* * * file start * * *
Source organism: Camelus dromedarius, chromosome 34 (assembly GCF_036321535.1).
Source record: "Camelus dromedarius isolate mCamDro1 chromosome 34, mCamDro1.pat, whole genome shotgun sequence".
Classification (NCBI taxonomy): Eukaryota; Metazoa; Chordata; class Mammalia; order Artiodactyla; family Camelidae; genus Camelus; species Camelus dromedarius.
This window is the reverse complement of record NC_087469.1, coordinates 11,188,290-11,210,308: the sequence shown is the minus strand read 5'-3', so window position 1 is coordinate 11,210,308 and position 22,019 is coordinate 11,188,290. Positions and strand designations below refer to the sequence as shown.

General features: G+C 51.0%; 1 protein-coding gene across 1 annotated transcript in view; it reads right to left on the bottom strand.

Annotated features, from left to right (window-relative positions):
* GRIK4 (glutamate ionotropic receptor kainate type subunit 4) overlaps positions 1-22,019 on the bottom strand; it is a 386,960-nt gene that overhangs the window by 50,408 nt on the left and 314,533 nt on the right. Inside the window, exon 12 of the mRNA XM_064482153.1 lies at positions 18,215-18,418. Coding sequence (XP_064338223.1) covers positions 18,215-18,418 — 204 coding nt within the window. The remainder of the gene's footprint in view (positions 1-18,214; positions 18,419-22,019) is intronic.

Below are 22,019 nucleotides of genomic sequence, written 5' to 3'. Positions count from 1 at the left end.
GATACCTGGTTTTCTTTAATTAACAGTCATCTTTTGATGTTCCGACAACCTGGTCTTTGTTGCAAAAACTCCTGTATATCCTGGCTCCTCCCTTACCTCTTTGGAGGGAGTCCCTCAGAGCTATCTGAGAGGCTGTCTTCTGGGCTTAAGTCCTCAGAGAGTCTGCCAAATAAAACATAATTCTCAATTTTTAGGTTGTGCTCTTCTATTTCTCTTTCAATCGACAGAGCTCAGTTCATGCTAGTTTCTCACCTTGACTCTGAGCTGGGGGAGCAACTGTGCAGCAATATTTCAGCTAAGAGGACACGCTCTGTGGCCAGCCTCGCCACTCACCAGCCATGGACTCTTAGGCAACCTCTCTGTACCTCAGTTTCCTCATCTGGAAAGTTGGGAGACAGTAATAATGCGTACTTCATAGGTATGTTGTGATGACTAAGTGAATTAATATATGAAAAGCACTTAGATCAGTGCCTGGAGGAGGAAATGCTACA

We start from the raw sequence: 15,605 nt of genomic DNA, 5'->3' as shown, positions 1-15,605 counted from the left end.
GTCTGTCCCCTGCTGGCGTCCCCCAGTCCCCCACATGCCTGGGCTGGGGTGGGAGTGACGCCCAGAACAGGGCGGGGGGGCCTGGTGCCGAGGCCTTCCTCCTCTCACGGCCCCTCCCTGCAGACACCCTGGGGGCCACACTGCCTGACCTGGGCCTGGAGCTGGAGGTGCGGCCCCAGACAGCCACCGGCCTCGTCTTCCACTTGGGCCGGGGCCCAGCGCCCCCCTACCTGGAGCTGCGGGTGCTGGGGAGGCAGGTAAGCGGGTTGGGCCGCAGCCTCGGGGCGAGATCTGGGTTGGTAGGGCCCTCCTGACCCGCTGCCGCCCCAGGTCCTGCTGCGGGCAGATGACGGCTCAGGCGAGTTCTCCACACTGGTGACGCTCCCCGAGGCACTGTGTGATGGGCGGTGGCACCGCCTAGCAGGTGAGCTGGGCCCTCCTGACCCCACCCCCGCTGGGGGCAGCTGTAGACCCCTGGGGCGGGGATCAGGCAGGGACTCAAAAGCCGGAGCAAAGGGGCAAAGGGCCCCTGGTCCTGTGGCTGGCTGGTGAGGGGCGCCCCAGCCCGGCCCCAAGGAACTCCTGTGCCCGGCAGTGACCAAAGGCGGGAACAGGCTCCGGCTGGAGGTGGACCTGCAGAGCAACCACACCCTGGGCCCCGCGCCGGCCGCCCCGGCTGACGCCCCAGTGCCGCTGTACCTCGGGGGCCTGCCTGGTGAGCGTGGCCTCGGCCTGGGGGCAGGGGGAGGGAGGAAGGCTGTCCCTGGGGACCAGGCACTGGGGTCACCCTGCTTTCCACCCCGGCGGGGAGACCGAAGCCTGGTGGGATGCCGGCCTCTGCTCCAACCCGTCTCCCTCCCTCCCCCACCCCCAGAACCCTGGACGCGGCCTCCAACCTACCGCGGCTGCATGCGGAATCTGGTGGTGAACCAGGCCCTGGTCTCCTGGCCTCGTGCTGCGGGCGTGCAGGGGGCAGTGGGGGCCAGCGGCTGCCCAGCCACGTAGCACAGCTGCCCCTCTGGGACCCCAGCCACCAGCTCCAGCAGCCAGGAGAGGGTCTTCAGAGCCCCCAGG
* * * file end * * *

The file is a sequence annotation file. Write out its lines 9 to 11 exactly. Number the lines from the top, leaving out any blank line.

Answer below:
GATACCTGGTTTTCTTTAATTAACAGTCATCTTTTGATGTTCCGACAACCTGGTCTTTGTTGCAAAAACTCCTGTATATCCTGGCTCCTCCCTTACCTCTTTGGAGGGAGTCCCTCAGAGCTATCTGAGAGGCTGTCTTCTGGGCTTAAGTCCTCAGAGAGTCTGCCAAATAAAACATAATTCTCAATTTTTAGGTTGTGCTCTTCTATTTCTCTTTCAATCGACAGAGCTCAGTTCATGCTAGTTTCTCACCTTGACTCTGAGCTGGGGGAGCAACTGTGCAGCAATATTTCAGCTAAGAGGACACGCTCTGTGGCCAGCCTCGCCACTCACCAGCCATGGACTCTTAGGCAACCTCTCTGTACCTCAGTTTCCTCATCTGGAAAGTTGGGAGACAGTAATAATGCGTACTTCATAGGTATGTTGTGATGACTAAGTGAATTAATATATGAAAAGCACTTAGATCAGTGCCTGGAGGAGGAAATGCTACA

We start from the raw sequence: 15,605 nt of genomic DNA, 5'->3' as shown, positions 1-15,605 counted from the left end.
GTCTGTCCCCTGCTGGCGTCCCCCAGTCCCCCACATGCCTGGGCTGGGGTGGGAGTGACGCCCAGAACAGGGCGGGGGGGCCTGGTGCCGAGGCCTTCCTCCTCTCACGGCCCCTCCCTGCAGACACCCTGGGGGCCACACTGCCTGACCTGGGCCTGGAGCTGGAGGTGCGGCCCCAGACAGCCACCGGCCTCGTCTTCCACTTGGGCCGGGGCCCAGCGCCCCCCTACCTGGAGCTGCGGGTGCTGGGGAGGCAGGTAAGCGGGTTGGGCCGCAGCCTCGGGGCGAGATCTGGGTTGGTAGGGCCCTCCTGACCCGCTGCCGCCCCAGGTCCTGCTGCGGGCAGATGACGGCTCAGGCGAGTTCTCCACACTGGTGACGCTCCCCGAGGCACTGTGTGATGGGCGGTGGCACCGCCTAGCAGGTGAGCTGGGCCCTCCTGACCCCACCCCCGCTGGGGGCAGCTGTAGACCCCTGGGGCGGGGATCAGGCAGGGACTCAAAAGCCGGAGCAAAGGGGCAAAGGGCCCCTGGTCCTGTGGCTGGCTGGTGAGGGGCGCCCCAGCCCGGCCCCAAGGAACTCCTGTGCCCGGCAGTGACCAAAGGCGGGAACAGGCTCCGGCTGGAGGTGGACCTGCAGAGCAACCACACCCTGGGCCCCGCGCCGGCCGCCCCGGCTGACGCCCCAGTGCCGCTGTACCTCGGGGGCCTGCCTGGTGAGCGTGGCCTCGGCCTGGGGGCAGGGGGAGGGAGGAAGGCTGTCCCTGGGGACCAGGCACTGGGGTCACCCTGCTTTCCACCCCGGCGGGGAGACCGAAGCCTGGTGGGATGCCGGCCTCTGCTCCAACCCGTCTCCCTCCCTCCCCCACCCCCAGAACCCTGGACGCGGCCTCCAACCTACCGCGGCTGCATGCGGAATCTGGTGGTGAACCAGGCCCTGGTCTCCTGGCCTCGTGCTGCGGGCGTGCAGGGGGCAGTGGGGGCCAGCGGCTGCCCAGCCACGTAGCACAGCTGCCCCTCTGGGACCCCAGCCACCAGCTCCAGCAGCCAGGAGAGGGTCTTCAGAGCCCCCAGG